A sorrowful ritual in war
The door of the charter plane lifted, and an honor guard in dress blues strode crisply across the tarmac at Palmdale Regional Airport. The only sounds were the occasional cry of crows, the flapping of American flags held straight up and the low sighs of a mother trying to keep from sobbing.
Out came the flag-draped, dove-gray casket.
Variations on this scene have played out more than 4,000 times, each time an American service person has been killed in Iraq.
They gathered at 11:10 a.m. Tuesday for Army Pfc. George Delgado, 21, who died with three other soldiers March 24. The killings brought the number of American deaths in Iraq to 4,000. The toll now stands at 4,012.
Capt. Luis Juarez offered his right arm to Delgado’s mother, Maria Calle, who hid swollen eyes behind large brown sunglasses. Calle took the officer’s arm and turned to her 19-year-old daughter, Cynthia Delgado. Mija, she said quietly. My daughter.
They walked slowly together toward the casket, trailed by Calle’s sisters and brothers. Delgado’s father, Elias Delgado, divorced from Calle 18 years ago, followed.
Each family member was lost in his or her own grief. Elias Delgado kept his left arm stiffly tucked behind his back and put only his right hand on a corner of the casket. Calle laid her cheek on the flag and caressed the top in long, slow strokes. One of her sisters whispered basta -- enough.
The honor guard slipped the casket into a white hearse. When the door closed, Calle and her brothers and sisters drifted away. Elias and Cynthia Delgado lingered behind. He finally moved his left arm to put it around his daughter. It was only then, when they were alone with his son’s body, that he began to cry.
Each serviceman or woman’s story is unique, but certain rituals occur again and again as families grieve and bury their dead. It was just as quiet at the Long Beach Airport in January, when the family and friends of Army Sgt. David J. Hart, 22, of Lake View Terrace gathered for the arrival of his casket. Among the few sounds: another mother weeping.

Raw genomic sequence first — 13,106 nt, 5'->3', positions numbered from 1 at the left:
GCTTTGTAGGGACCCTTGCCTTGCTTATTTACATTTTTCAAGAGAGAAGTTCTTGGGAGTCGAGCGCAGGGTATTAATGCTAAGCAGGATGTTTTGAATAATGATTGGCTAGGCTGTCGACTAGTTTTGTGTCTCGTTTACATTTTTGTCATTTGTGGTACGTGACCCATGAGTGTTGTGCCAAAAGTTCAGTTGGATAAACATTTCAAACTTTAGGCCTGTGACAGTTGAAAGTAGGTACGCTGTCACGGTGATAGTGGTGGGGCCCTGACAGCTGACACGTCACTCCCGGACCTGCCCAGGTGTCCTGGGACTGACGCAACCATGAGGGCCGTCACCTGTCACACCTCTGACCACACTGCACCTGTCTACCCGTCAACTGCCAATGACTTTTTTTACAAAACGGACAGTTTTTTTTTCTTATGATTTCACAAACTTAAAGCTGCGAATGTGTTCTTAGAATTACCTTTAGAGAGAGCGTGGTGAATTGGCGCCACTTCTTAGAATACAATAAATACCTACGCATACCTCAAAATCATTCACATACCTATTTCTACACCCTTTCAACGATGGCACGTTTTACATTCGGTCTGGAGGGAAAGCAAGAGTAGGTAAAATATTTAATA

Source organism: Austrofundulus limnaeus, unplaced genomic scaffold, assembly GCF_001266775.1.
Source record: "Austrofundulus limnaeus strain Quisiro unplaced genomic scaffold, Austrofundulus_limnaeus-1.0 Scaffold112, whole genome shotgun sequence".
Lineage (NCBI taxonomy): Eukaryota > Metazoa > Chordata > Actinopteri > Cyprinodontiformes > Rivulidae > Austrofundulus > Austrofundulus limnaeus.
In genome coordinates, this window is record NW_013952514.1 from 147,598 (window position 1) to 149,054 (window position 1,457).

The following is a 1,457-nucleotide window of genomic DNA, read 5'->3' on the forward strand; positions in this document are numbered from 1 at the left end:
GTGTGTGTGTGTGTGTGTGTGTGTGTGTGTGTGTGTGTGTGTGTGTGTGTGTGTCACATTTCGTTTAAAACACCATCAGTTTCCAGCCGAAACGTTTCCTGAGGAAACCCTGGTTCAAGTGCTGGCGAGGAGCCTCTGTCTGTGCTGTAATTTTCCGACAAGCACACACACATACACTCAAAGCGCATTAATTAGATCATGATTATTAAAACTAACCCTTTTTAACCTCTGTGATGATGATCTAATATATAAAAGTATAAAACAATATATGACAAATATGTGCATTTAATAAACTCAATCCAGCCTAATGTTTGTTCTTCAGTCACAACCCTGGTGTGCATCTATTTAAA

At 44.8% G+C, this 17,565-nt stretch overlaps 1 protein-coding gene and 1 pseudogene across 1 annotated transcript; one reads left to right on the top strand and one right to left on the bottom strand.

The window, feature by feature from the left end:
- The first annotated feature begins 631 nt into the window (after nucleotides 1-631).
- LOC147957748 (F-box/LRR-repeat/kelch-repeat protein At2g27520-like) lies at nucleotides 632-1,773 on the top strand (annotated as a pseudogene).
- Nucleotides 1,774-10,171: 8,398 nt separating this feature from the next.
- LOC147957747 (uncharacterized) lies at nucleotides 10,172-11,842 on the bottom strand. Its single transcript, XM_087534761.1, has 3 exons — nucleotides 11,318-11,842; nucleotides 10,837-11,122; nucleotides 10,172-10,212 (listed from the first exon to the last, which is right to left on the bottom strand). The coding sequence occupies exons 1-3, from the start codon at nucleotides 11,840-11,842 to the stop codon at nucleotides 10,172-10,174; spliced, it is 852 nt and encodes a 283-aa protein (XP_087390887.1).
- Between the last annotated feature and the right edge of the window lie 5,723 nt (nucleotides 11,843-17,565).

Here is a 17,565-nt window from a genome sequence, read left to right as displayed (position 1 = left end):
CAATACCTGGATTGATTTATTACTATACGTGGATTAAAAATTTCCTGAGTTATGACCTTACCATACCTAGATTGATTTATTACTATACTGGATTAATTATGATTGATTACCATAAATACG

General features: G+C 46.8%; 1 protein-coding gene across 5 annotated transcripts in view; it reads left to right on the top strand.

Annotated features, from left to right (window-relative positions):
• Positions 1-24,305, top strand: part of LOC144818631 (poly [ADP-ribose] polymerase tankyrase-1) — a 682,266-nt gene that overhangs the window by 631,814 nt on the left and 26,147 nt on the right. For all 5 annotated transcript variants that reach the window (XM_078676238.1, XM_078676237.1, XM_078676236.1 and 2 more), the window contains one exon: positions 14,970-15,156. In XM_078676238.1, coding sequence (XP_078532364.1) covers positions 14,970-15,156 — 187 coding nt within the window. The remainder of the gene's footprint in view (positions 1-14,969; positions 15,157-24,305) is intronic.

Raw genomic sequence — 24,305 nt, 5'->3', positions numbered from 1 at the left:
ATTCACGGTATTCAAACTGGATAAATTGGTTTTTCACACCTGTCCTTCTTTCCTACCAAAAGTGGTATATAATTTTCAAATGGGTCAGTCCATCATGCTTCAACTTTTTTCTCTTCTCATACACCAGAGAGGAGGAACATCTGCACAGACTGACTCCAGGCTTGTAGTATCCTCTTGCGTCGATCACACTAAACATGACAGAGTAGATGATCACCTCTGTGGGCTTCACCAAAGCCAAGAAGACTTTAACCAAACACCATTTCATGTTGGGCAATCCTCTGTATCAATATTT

Members of Patriot Guard Riders -- motorcycle enthusiasts who pay tribute to fallen U.S. military personnel -- greeted Hart’s coffin and showed up in Palmdale as well, riding in front of the hearse with American and Army flags flying on their motorcycles.
The long train of cars following the hearse made its way slowly across the high desert, and at 12:20 p.m. the procession passed Desert Christian High School. More than 100 students and teachers lined the curb, hands over their hearts. They held small American flags and hand-painted signs that read, “George Delgado” and “Class of 04.”
This scene too has played out elsewhere.
Children and adults lined the streets of Torrance last June as a horse-drawn carriage carried the coffin of Army Pfc. Joseph J. Anzack Jr., 20.
When the body of Army Spc. Wayne M. Geiger, 23, was brought back to the Owens Valley town of Lone Pine in October, more than 2,000 people lined up along a desolate stretch of U.S. Highway 395.
As Delgado’s procession passed Desert Christian, Calle, riding in a slate-gray Chevrolet Cobalt driven by Capt. Juarez, nodded at the students.
One of four killed
The honor guard placed the casket on a blue dais in a dimly lighted room at Halley-Olsen-Murphy Memorial Chapel in Lancaster. Stepping away from the private wake, the parents spoke about their son.
Both had been upset that he joined the military. Elias Delgado, 52, asked his son to work with him at his dance studio in Downey. Calle reminded him that he was taking classes at Antelope Valley College and working at Wal-Mart; he had a chance to get somewhere in life without the Army.
Last spring, Delgado joined anyway, and in November he shipped out for Iraq from Ft. Stewart, Ga..